Go back to the beginning of the Red Corridor, turn left, and keep going until you reach a clearing on your left with two enormous rooms on its far side. This is the Yellow Area. This is where a small, select group of participants would be allowed to attend a formal channukiah lighting each evening. Archivists believe that this space was the equivalent of the Holy-of-Holies in the Second Temple: not just anyone could wander in and be present for the lighting ceremony. Entrance was strictly controlled and common folk were turned away. Imagine their cries of frustration and disappointment. “I can just squeeze in at the back!” was a standard plea. But this was not their place, and they were not admitted.
Keep going along this corridor (it bends to the right) until you reach another clearing with an even more implausibly large room on the left. This is The Monarch’s Dining Room. Despite the astonishing size of the space, only the king or queen of the day would have been allowed to eat here. Everybody else would queue up outside – with varying degrees of patience – and take it in turns to enter, pay homage to the queen, and leave gracefully. The queen herself, meanwhile, must have had a prodigious appetite. Handwritten kitchen records from the head chef, Coeliac Cline, found in a local geniza, show that on a single day in December 2019, The Monarch’s Dining Room got through more than 1,000 jacket potatoes, 700 cups of soup, and 1,300 packets of vaguely onion-flavoured kosher crisps. (It is thought that the total amount of individual E-numbers in these crisps may have been four or five times that.)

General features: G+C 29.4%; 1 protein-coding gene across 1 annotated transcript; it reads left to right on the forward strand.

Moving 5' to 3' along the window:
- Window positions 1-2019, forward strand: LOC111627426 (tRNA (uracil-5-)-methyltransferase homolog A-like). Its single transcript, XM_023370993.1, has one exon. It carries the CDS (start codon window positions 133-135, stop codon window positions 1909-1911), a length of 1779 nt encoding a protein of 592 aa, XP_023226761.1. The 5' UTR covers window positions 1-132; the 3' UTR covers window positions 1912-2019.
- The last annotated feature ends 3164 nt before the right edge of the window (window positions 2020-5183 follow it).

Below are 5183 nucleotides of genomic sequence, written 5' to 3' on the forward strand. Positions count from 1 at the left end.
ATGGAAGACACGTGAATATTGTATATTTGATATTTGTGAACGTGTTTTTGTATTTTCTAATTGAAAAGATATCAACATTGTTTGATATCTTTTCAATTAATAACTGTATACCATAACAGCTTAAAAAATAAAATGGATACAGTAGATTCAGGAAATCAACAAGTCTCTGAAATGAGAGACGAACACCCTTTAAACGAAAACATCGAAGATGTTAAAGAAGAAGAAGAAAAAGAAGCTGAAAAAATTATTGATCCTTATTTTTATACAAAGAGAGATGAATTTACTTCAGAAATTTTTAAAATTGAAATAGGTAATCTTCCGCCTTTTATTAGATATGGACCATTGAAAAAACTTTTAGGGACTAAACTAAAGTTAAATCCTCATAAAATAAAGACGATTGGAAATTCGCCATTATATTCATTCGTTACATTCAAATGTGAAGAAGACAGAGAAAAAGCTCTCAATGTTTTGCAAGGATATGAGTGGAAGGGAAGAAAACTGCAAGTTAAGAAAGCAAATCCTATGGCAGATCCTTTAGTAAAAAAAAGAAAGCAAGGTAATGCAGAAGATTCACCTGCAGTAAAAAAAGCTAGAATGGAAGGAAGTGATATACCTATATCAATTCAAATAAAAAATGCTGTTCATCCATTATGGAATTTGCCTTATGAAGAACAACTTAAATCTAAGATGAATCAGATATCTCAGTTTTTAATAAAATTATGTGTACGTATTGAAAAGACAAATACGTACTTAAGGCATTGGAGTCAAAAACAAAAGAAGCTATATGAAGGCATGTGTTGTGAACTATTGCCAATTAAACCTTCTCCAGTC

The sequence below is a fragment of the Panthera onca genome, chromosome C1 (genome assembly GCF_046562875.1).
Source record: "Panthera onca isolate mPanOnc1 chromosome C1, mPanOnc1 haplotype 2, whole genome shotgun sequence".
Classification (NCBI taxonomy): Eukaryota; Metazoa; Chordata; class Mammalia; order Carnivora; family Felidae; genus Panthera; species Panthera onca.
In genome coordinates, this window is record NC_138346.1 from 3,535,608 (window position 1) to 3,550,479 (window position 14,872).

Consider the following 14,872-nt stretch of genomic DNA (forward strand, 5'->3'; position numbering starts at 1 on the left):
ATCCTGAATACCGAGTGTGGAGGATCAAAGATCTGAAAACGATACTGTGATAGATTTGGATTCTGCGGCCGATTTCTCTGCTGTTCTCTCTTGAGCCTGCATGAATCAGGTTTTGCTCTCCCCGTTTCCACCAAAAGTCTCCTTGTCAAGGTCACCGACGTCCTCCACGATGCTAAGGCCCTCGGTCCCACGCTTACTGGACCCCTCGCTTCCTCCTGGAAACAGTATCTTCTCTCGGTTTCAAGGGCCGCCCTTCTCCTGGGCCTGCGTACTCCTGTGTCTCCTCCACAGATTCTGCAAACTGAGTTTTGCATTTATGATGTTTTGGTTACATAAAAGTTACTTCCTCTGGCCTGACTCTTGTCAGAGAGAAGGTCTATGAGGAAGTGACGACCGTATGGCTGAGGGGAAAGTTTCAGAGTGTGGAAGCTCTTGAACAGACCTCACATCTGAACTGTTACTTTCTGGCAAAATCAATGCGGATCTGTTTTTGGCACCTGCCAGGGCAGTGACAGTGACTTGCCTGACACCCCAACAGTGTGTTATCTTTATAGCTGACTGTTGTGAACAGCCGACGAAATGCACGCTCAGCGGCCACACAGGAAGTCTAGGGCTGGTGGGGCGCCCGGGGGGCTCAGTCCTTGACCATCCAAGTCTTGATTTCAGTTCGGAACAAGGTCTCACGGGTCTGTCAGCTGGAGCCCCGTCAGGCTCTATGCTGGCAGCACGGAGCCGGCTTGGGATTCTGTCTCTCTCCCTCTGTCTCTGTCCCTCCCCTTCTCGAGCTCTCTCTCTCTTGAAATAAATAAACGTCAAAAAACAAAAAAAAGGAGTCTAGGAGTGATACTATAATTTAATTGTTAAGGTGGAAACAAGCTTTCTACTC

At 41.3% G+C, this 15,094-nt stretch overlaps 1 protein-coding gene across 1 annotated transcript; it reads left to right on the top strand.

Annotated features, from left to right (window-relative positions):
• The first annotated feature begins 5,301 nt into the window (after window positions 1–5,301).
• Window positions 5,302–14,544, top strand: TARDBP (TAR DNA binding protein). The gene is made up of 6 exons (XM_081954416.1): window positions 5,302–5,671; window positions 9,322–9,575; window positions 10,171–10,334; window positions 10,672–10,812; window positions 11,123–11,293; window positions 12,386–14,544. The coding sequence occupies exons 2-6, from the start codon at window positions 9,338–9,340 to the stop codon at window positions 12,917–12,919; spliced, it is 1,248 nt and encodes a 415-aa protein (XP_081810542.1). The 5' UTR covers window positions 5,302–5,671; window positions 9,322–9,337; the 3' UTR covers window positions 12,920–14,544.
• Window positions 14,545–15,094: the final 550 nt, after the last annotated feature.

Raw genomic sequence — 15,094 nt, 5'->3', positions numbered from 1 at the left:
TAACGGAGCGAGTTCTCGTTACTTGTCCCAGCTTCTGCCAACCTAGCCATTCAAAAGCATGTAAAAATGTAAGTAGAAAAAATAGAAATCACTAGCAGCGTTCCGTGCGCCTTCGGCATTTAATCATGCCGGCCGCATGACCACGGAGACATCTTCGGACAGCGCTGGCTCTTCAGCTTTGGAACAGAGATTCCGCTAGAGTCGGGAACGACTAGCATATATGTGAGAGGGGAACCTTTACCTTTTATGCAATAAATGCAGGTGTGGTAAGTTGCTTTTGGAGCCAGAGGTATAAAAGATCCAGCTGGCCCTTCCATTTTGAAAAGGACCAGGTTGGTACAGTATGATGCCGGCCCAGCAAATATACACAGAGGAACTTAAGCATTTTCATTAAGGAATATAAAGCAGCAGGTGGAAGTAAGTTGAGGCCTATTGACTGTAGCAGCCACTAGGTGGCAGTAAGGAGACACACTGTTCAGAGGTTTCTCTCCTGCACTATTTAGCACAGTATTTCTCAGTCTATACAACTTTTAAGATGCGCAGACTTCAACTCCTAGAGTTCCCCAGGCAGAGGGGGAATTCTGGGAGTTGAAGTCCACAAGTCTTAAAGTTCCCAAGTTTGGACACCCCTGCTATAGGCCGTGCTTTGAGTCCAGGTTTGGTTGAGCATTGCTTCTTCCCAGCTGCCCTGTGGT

Participants would not, however, have drunk much. Glass fragments that have been painstakingly reconstructed suggest that although orange juice was available, it was stored in tanks with complicated tap mechanisms which required at least three hands to operate. And, this being a time before the great Explosion and the consequent genetic mutations, 21st-century Britons would have only had two hands.
This brings us to the end of our tour of Historic Birmingham Hilton Metropolis. We hope this has given you an insight into what life would have been like in the home of Anglo-Jewish life in the distant past.
Remember that your entrance tickets are also available for other historic sites in our group for the rest of 2314:
- JWtree, formerly a community centre, and home to some of the last remaining natural plant life in the south of England.
- Bevis Marx Synagogue, which hosted the inaugural meeting of the Jewish Communist Party of Great Britain, paving the way to their 14-year stint in power.
- Grodzinski & Johnson’s, site of a 20th-century bakery which we believe was, uniquely, jointly run by an old Anglo-Jewish family and the Prime Minister of the day. Visit on the first Sunday of each month for one of our family activity days: try your hand at baking a traditional bagel, learn to plait a holler bread, and maybe your kids will even meet ‘Boris Johnson’ on his way to Brussels to request another Brexit extension.
We hope to see you again soon!